ELT Associations

A list of English language teacher associations in Australia and New Zealand, with a brief description and details of PD events, publications, etc.


English Australia

English Australia is the national peak body for the English language sector of international education in Australia. They represent member institutions that teach ELICOS (English Language Intensive Courses for Overseas Students).

Professional development


Australian Council of TESOL Associations (ACTA) and state/territory affiliates

ACTA, the Australian Council of TESOL Associations, is the national coordinating body for all associations of Teachers of English to Speakers of Other Languages (TESOL) across Australia. ACTA aims to advocate for and enhance the profile of the TESOL profession in Australia though a wide range of activities in local, regional, national and international contexts. They cover all levels and sectors of TESOL, from early learning to adult education.
Membership of ACTA comes automatically through membership of one of its constituent associations:

Some associations also have guides to TESOL education and employment in their state/territory.

Professional Development
Most PD is organised by the various state/territory associations (see links above), though ACTA does organise the following nationally:


National English Language Teaching Accreditation Scheme (NEAS)

NEAS provides accreditation and quality assurance services in English language teaching for International English language programs (ELICOS) and government programs such as the Adult Migrant English Program (AMEP).

Professional Development


Teachers of English to Speakers of Other Languages Aotearoa New Zealand Te Rōpū Kaiwhakaako Reo Ingarihi ki Iwi Reo Kē (TESOLANZ)

TESOLANZ is the New Zealand association of ESOL teachers in all areas of education. TESOLANZ offer you an opportunity to network with others in the ESOL field, professional development, conferences and expos, and we are also a major representative of the ESOL sector lobbying for the language needs of migrants and refugees.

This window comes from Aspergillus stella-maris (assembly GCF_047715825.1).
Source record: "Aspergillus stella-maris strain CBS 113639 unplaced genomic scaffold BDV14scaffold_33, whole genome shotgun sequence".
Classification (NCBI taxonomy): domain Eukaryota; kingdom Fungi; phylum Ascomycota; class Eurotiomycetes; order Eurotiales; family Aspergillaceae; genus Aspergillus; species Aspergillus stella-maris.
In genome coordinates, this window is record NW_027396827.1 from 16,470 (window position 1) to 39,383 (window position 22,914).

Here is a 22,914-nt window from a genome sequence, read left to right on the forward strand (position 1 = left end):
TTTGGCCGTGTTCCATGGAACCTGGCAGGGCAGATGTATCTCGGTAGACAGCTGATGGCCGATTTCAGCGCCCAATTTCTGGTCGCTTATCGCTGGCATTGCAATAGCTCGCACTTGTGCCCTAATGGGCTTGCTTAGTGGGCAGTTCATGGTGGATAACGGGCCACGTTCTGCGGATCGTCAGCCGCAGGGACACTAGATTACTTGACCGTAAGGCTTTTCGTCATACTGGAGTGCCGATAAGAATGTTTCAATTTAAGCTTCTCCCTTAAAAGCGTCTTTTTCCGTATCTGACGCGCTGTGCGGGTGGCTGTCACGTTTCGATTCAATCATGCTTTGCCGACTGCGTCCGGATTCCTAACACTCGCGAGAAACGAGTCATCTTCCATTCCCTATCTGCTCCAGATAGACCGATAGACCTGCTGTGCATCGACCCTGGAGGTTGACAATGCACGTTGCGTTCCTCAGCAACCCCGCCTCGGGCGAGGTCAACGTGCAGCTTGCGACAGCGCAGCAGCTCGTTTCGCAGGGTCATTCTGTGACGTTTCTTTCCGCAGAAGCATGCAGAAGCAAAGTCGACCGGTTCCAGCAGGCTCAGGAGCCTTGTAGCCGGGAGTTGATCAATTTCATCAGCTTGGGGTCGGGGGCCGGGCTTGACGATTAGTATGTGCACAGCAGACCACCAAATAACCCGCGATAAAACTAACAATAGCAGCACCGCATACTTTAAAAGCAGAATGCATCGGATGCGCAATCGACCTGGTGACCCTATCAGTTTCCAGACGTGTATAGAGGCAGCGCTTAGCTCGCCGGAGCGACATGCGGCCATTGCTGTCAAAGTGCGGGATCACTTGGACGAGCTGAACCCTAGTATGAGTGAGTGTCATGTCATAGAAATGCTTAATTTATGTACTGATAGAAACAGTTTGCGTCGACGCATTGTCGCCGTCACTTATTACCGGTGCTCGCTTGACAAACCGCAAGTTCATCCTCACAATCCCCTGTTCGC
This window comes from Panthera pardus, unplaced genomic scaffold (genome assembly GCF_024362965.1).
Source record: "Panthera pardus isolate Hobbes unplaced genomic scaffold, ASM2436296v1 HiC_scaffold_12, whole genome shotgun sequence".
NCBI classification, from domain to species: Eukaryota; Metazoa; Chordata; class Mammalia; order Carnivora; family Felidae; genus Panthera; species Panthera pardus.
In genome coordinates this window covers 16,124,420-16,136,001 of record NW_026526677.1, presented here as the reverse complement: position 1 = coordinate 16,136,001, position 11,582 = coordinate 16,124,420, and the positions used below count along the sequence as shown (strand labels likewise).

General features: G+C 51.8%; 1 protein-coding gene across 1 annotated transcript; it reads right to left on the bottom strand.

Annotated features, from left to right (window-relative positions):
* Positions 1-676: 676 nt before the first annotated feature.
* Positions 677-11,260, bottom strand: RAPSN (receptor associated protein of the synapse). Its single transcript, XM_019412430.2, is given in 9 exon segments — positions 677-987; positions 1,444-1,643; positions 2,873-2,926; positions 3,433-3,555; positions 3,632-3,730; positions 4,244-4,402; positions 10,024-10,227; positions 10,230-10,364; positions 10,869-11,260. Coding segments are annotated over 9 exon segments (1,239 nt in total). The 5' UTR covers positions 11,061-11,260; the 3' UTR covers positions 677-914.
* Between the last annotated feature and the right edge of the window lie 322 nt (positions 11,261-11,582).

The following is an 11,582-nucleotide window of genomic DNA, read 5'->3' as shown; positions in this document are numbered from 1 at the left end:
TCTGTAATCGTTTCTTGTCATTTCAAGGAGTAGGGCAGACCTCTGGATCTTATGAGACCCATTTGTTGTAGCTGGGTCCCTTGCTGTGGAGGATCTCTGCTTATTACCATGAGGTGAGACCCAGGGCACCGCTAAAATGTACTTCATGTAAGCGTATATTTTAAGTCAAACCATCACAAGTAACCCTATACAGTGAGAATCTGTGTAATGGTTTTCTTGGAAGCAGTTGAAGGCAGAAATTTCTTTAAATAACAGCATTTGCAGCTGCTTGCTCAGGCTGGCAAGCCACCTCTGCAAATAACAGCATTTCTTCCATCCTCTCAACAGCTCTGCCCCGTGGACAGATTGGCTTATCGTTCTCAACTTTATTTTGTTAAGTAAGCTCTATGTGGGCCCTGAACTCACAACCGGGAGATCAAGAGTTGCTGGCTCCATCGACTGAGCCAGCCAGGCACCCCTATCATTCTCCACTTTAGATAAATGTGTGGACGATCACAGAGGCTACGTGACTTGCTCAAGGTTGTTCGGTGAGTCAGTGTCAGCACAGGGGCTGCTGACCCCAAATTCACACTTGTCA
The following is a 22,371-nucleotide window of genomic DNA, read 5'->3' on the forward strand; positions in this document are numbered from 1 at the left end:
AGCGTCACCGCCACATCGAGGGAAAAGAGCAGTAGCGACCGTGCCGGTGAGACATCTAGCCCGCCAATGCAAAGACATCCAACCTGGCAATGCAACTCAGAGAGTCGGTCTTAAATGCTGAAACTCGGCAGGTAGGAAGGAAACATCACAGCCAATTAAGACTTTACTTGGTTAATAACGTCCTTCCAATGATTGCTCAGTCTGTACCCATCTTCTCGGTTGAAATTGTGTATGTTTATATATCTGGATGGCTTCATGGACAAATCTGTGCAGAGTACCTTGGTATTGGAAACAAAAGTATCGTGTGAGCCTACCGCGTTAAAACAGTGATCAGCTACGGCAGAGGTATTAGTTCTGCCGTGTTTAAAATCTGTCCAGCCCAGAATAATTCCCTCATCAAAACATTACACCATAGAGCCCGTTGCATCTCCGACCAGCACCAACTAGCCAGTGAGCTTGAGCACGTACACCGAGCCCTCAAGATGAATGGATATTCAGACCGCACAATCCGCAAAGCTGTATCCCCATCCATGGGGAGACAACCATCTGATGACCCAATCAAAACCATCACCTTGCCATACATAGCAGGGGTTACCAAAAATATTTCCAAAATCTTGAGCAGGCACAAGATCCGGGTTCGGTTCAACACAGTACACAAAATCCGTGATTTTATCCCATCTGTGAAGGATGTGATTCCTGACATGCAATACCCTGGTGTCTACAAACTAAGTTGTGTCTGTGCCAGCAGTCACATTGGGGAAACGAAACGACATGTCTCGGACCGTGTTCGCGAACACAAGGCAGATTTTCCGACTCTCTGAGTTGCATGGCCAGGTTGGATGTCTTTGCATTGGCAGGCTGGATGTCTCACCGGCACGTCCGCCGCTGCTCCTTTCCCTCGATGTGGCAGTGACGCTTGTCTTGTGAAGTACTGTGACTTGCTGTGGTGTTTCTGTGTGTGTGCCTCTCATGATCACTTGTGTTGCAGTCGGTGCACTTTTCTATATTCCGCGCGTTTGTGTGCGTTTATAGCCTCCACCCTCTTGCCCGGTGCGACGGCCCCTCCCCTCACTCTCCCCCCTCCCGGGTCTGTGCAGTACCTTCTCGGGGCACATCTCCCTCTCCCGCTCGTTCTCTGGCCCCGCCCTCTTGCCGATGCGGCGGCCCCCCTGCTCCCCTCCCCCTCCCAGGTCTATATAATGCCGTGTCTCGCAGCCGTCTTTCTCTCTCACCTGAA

Professional Development

  • An annual conference – CLESOL Conference –  held in conjunction with CLANZ – Community Languages Association of New Zealand.
  • An annual journal: TESOLANZ Journal

University English Language Centres Australia (UECA)

UECA is a network of Australian universities offering a variety of English Language Courses for Overseas Students (ELICOS), TESOL teacher training and professional development programs.

Professional Development

  • UECA run annual PD Fests in Sydney and other cities.

Applied Linguistics Association of Australia (ALAA)

ALAA is the national organisation for applied linguistics in Australia. ALAA aims to provide leadership in applied linguistics and supports the development of teaching, learning and research in the field. ALAA includes national and international members and is affiliated with the Association Internationale de Linguistique Appliquée (AILA).

Professional Development


Australian Linguistic Society (ALS)

The ALS is the national organization for linguists and linguistics in Australia. Its primary goal is to further interest in and support for linguistics research and teaching in Australia.

Professional Development

[NOTE re ALS and ALAA:
If you’re looking at TESOL and related topics, then definitely ALAA. I’m a member of both, but I always find that ALS is more focussed on fine grained analysis of various languages (particularly under-documented ones) where ALAA is all about the applications and is very useful. You’ve mentioned language learning, motivation and teaching methodologies – all of which had multiple presentations at ALAA this year.
– Thanks to #AusELT community member Lauren Sadow for this useful overview (Dec 2016)]


Association for Academic Language and Learning (AALL)

AALL aims to provide a forum for professional development, networking, and information for academic language and learning educators working in higher and further education institutions. AALL members play a valuable role in their institutions by providing teaching both inside and outside curricula to assist students in developing appropriate academic skills; by collaborating with other academic staff in the development of curricula so that they provide better learning opportunities for students’ development of academic skills; and by contributing to the development of policy in relation to academic language and learning.

Professional Development